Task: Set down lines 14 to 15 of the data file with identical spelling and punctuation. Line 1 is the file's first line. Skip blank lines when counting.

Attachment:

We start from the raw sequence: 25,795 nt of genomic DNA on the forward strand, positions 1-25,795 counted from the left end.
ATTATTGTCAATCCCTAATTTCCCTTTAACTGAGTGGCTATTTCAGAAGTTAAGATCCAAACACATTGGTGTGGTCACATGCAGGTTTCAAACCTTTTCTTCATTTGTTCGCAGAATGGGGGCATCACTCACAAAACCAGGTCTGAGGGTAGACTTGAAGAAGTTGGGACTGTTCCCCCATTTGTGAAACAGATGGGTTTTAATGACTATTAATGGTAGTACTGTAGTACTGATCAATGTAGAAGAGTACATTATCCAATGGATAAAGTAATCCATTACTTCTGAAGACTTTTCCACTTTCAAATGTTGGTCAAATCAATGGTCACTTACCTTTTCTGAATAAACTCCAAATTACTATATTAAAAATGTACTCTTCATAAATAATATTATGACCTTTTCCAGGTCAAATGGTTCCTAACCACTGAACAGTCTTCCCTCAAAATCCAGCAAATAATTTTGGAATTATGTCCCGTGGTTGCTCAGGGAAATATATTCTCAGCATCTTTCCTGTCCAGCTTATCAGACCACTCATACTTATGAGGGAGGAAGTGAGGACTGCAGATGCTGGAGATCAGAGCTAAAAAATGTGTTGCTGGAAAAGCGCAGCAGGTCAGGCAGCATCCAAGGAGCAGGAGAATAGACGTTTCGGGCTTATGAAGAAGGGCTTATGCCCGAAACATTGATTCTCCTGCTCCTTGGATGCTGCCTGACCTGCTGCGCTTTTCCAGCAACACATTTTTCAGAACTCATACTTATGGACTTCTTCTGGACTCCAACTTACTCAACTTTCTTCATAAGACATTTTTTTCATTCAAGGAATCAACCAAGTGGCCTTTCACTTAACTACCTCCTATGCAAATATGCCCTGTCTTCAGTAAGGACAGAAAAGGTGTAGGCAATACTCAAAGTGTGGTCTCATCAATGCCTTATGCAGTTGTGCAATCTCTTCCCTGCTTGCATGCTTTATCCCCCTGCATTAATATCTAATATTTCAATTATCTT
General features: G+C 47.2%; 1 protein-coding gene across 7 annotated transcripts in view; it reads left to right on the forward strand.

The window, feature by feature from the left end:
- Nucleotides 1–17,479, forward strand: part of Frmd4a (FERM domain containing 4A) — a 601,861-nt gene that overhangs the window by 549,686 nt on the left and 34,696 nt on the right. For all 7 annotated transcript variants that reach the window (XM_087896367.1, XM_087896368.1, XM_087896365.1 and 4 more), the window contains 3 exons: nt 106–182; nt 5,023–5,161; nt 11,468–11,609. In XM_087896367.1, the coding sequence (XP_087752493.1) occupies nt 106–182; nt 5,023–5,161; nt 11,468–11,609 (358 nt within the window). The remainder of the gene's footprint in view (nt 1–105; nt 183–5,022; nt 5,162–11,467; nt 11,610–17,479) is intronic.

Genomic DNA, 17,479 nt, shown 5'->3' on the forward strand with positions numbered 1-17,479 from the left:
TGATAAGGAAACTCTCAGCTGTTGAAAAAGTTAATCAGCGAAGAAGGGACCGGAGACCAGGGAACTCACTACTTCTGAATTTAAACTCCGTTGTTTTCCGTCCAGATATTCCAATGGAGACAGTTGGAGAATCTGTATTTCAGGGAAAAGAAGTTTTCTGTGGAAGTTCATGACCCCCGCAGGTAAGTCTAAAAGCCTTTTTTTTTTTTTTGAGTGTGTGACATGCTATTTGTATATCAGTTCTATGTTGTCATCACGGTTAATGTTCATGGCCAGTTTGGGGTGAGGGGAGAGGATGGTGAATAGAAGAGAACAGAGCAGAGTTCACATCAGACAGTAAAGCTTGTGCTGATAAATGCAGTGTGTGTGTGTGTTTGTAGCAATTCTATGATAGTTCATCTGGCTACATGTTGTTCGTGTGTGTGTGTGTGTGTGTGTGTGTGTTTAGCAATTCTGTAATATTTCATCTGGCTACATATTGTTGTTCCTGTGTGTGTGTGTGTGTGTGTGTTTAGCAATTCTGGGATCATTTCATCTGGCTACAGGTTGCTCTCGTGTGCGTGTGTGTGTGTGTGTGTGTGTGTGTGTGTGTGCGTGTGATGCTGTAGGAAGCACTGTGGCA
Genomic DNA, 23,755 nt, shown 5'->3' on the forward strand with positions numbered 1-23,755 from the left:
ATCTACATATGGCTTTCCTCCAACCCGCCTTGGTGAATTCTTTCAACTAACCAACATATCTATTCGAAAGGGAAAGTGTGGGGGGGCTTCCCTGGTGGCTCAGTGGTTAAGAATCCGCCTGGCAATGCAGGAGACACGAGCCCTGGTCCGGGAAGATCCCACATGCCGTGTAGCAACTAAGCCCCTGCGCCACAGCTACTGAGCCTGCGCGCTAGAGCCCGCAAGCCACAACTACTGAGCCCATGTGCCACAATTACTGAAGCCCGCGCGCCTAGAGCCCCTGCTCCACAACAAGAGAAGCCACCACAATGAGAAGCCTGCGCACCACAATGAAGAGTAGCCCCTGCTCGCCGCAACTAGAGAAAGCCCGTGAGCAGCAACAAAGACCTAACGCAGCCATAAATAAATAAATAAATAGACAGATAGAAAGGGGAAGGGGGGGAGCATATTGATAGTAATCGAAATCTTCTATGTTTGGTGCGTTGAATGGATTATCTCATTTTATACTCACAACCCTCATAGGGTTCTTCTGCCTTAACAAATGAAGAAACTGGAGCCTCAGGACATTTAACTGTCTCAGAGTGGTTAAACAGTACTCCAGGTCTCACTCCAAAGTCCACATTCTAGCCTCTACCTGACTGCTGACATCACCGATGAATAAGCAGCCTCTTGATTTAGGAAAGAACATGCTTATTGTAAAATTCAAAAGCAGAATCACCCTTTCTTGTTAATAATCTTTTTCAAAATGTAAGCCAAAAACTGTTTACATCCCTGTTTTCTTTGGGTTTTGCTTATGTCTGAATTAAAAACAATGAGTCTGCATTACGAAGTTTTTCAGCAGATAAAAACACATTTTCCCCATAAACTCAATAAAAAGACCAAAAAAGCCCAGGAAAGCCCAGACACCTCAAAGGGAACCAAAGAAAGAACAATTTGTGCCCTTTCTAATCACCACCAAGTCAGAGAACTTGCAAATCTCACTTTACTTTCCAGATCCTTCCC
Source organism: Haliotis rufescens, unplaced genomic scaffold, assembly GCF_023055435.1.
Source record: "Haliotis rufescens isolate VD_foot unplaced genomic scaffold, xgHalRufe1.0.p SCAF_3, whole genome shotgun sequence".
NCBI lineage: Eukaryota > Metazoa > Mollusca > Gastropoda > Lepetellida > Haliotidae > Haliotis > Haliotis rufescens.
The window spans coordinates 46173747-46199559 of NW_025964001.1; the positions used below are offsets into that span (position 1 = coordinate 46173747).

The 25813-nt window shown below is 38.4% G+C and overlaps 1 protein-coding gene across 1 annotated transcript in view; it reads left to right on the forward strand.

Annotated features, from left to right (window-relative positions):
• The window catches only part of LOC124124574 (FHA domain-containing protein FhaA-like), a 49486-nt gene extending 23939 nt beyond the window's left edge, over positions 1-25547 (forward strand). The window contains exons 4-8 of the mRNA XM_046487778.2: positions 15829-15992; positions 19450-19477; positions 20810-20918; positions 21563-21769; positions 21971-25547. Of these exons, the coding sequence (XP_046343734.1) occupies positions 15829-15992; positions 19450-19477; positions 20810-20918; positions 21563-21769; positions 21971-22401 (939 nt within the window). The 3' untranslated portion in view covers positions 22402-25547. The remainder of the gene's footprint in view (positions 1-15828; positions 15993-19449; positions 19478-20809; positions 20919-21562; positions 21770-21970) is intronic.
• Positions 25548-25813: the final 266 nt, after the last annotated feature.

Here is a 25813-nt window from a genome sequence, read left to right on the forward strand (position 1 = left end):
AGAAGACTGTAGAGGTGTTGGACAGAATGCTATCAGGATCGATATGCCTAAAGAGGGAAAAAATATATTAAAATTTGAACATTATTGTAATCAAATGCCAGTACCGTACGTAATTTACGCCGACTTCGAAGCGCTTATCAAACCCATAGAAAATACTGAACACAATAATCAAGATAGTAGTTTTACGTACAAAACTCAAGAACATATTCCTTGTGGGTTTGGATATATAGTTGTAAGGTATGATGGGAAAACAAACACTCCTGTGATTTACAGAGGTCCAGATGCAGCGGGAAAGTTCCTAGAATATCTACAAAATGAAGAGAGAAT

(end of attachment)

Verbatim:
The 25813-nt window shown below is 38.4% G+C and overlaps 1 protein-coding gene across 1 annotated transcript in view; it reads left to right on the forward strand.

Annotated features, from left to right (window-relative positions):